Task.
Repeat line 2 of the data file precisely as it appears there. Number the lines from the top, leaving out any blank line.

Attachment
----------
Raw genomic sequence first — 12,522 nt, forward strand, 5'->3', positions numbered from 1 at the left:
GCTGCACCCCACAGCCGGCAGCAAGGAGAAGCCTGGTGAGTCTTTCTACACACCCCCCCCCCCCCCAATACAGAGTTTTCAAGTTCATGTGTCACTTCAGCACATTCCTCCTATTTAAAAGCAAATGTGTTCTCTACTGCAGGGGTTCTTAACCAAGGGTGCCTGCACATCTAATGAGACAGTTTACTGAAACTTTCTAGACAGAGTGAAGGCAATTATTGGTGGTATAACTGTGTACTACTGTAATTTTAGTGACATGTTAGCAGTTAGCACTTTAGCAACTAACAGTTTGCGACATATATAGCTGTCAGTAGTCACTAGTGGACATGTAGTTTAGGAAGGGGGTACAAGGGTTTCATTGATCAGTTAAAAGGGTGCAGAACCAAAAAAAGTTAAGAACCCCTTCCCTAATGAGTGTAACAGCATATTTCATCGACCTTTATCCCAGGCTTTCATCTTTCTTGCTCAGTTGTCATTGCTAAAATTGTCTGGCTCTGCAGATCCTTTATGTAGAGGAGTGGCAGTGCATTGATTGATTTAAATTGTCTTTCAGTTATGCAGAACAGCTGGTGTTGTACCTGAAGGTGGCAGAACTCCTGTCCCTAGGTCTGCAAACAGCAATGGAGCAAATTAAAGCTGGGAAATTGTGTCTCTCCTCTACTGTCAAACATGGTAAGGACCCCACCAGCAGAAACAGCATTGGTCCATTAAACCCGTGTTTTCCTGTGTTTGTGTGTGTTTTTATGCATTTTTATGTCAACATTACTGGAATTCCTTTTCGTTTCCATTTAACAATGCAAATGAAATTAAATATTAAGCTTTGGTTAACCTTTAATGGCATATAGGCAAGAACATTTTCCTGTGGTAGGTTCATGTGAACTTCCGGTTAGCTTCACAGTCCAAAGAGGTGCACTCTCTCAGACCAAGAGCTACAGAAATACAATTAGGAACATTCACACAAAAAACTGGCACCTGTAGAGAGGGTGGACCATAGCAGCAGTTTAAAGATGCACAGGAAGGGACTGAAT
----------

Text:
GCTGCACCCCACAGCCGGCAGCAAGGAGAAGCCTGGTGAGTCTTTCTACACACCCCCCCCCCCCCCAATACAGAGTTTTCAAGTTCATGTGTCACTTCAGCACATTCCTCCTATTTAAAAGCAAATGTGTTCTCTACTGCAGGGGTTCTTAACCAAGGGTGCCTGCACATCTAATGAGACAGTTTACTGAAACTTTCTAGACAGAGTGAAGGCAATTATTGGTGGTATAACTGTGTACTACTGTAATTTTAGTGACATGTTAGCAGTTAGCACTTTAGCAACTAACAGTTTGCGACATATATAGCTGTCAGTAGTCACTAGTGGACATGTAGTTTAGGAAGGGGGTACAAGGGTTTCATTGATCAGTTAAAAGGGTGCAGAACCAAAAAAAGTTAAGAACCCCTTCCCTAATGAGTGTAACAGCATATTTCATCGACCTTTATCCCAGGCTTTCATCTTTCTTGCTCAGTTGTCATTGCTAAAATTGTCTGGCTCTGCAGATCCTTTATGTAGAGGAGTGGCAGTGCATTGATTGATTTAAATTGTCTTTCAGTTATGCAGAACAGCTGGTGTTGTACCTGAAGGTGGCAGAACTCCTGTCCCTAGGTCTGCAAACAGCAATGGAGCAAATTAAAGCTGGGAAATTGTGTCTCTCCTCTACTGTCAAACATGGTAAGGACCCCACCAGCAGAAACAGCATTGGTCCATTAAACCCGTGTTTTCCTGTGTTTGTGTGTGTTTTTATGCATTTTTATGTCAACATTACTGGAATTCCTTTTCGTTTCCATTTAACAATGCAAATGAAATTAAATATTAAGCTTTGGTTAACCTTTAATGGCATATAGGCAAGAACATTTTCCTGTGGTAGGTTCATGTGAACTTCCGGTTAGCTTCACAGTCCAAAGAGGTGCACTCTCTCAGACCAAGAGCTACAGAAATACAATTAGGAACATTCACACAAAAAACTGGCACCTGTAGAGAGGGTGGACCATAGCAGCAGTTTAAAGATGCACAGGAAGGGACTGAAT